Stocks versus ETFs: Which Should Investors Choose?

Every investor faces some tough choices. Should you turn to stocks, exchange-traded funds (ETFs), index funds, mutual funds, or bonds?

Aran Davies - Author

Nov. 20 2020, Updated 4:40 p.m. ET

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If you invested $1,000 in Apple (AAPL) ten years ago, your investment would be worth $7,000 today. Not bad, right? However, knowing how much, when, and where to invest is a million-dollar question. In playing the markets, every single decision can make the difference between a loss and a profit.

And the fact that there are so many products to choose from doesn’t make it any easier. Should you turn to stocks, exchange-traded funds (ETFs), index funds, mutual funds, or bonds? Each one of these investment options comes with its own benefits and disadvantages. That’s why weighing them carefully is essential for making the right decision.

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It’s also crucial to bear in mind that there’s no definitive answer as to which one of these options is best. The answer depends on what your goals are. There’s no one-size-fits-all if you’re serious about investing—although most people nowadays observe investments only from the perspective of their 401(k). But that’s a shift from investing to retirement.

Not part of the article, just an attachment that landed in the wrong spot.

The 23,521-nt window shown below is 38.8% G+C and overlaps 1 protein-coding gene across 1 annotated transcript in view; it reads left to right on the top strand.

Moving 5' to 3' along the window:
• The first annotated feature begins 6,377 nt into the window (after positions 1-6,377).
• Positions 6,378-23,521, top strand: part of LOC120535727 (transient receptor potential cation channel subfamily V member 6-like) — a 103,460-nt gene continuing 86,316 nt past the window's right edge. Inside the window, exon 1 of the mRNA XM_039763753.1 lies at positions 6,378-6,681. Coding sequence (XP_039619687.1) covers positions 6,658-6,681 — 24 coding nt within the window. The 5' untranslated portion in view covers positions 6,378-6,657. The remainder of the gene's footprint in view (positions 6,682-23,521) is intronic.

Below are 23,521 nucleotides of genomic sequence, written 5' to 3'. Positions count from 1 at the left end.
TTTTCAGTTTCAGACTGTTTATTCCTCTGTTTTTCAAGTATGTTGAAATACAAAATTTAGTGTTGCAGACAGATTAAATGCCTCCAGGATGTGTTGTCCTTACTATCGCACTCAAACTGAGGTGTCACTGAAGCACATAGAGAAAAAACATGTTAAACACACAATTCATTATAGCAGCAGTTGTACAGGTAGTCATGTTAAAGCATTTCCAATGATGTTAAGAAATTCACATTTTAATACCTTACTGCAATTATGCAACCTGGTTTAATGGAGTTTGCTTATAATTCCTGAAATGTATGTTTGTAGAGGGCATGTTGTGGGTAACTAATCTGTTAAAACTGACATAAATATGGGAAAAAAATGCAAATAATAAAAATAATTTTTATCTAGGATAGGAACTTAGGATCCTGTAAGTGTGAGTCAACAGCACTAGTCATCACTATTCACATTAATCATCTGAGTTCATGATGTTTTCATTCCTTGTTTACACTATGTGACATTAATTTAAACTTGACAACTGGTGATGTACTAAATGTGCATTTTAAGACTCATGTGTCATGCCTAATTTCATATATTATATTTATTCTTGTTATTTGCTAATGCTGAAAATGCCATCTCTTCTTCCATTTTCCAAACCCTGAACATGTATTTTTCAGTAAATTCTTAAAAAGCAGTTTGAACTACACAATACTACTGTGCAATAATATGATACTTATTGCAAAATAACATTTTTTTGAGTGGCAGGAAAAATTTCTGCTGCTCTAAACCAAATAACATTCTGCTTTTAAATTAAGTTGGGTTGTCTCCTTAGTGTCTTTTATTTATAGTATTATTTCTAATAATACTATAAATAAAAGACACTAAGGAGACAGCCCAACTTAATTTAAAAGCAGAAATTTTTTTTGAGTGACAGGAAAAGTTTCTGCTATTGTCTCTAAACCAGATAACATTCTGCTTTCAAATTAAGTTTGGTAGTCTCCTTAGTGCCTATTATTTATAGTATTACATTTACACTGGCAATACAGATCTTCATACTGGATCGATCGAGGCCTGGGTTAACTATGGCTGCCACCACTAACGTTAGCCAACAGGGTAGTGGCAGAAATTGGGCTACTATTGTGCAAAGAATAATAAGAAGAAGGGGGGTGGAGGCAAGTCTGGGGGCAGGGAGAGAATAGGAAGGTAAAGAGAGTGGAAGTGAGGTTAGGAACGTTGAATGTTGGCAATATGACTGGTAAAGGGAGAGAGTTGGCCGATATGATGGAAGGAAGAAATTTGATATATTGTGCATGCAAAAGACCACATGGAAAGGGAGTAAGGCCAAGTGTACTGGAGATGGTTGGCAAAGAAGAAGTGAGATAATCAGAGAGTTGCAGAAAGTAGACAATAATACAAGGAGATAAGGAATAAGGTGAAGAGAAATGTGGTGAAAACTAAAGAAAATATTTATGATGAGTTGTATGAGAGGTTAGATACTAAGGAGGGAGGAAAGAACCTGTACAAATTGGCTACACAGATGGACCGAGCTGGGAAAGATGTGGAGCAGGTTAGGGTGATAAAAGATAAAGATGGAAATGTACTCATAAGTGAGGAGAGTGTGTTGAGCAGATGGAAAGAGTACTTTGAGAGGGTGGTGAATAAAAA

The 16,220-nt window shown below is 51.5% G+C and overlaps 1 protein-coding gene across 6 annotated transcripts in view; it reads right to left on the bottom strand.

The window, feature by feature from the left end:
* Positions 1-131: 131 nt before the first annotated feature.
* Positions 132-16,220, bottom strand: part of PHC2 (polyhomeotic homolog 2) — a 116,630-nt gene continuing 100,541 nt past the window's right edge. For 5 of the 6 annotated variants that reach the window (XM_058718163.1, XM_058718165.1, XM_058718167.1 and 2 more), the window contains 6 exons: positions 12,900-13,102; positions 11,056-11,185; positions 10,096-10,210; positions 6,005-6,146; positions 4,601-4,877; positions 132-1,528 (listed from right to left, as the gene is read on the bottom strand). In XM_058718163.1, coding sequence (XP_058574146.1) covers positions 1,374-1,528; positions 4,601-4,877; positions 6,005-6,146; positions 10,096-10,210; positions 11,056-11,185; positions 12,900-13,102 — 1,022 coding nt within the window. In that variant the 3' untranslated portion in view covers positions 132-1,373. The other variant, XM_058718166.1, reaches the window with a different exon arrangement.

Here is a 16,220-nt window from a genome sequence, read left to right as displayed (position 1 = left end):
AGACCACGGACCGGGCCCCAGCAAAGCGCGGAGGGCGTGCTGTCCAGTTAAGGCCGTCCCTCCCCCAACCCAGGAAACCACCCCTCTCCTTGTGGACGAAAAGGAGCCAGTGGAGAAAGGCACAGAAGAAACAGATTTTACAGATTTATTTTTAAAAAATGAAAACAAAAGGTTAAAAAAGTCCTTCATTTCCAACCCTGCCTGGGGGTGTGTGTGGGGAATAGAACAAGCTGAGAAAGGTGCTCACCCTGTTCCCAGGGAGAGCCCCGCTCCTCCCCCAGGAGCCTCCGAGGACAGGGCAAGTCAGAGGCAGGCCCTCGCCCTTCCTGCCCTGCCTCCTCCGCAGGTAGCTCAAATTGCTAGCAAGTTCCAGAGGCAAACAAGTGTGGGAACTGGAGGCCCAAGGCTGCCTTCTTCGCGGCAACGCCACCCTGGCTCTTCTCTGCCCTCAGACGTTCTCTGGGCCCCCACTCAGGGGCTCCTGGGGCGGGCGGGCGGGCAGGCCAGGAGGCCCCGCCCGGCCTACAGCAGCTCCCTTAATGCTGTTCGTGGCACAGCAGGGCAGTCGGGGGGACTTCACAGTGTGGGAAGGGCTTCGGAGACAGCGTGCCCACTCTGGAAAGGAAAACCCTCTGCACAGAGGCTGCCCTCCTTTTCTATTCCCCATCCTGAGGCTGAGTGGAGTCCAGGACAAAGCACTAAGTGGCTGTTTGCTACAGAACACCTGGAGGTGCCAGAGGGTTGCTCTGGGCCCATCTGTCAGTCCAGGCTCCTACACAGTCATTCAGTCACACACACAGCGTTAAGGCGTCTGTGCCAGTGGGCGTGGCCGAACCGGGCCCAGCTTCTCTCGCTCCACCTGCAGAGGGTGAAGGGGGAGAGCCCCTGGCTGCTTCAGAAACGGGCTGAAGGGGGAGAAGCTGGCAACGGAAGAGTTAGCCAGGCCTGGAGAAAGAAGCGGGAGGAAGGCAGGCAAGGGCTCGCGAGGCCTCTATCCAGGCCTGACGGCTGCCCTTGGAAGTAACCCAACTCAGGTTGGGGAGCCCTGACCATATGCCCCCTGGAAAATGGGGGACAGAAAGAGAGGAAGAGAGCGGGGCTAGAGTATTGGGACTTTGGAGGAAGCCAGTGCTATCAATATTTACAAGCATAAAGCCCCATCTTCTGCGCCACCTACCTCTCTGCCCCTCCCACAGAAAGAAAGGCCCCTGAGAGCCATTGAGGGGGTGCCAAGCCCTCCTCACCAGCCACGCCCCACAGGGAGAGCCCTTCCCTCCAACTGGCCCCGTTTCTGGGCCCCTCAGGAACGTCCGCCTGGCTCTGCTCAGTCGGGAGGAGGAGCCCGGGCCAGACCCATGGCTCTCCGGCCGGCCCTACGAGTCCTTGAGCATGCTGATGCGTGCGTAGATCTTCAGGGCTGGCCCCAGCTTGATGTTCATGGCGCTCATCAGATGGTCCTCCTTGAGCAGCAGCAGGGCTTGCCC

In this article, we’ll discuss actual investing. I’ll explain the differences (and similarities) between stocks and ETFs to help you build your portfolio.

Investing in stocks

When you buy a stock, you’re practically acquiring a share of a publicly traded company. This means you’re the owner of a small piece of that company—as well as its earnings and assets.

Companies decide to sell shares to raise cash for different reasons. They might want to propel further growth, purchase equipment, or acquire another business to expand.